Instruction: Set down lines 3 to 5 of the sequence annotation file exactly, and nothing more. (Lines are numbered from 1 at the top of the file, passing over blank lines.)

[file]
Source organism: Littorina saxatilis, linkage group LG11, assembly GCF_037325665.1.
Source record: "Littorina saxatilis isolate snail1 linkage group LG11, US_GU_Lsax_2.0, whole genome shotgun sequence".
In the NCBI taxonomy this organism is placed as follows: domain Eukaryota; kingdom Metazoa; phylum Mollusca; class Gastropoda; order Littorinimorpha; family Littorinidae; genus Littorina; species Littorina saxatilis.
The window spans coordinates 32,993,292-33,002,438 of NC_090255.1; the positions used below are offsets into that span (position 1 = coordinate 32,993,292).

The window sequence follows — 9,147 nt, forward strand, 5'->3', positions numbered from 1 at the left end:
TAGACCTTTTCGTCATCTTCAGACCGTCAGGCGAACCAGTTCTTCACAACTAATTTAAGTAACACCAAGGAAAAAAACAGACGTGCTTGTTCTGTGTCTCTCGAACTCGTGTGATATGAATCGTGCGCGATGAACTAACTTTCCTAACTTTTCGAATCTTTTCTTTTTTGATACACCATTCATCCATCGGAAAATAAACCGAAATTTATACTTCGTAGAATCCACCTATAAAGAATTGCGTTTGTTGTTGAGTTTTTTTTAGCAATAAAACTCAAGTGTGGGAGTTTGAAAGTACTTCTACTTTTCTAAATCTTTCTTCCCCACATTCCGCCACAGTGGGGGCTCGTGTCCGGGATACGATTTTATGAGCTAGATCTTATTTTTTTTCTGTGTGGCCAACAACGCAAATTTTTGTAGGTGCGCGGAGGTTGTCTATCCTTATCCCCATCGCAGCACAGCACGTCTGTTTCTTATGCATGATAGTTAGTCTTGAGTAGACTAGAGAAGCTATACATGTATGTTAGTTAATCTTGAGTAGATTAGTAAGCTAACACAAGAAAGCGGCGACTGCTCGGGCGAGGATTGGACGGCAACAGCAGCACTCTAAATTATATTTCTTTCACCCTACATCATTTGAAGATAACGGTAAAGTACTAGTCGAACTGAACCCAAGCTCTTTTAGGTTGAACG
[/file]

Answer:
In the NCBI taxonomy this organism is placed as follows: domain Eukaryota; kingdom Metazoa; phylum Mollusca; class Gastropoda; order Littorinimorpha; family Littorinidae; genus Littorina; species Littorina saxatilis.
The window spans coordinates 32,993,292-33,002,438 of NC_090255.1; the positions used below are offsets into that span (position 1 = coordinate 32,993,292).

The window sequence follows — 9,147 nt, forward strand, 5'->3', positions numbered from 1 at the left end: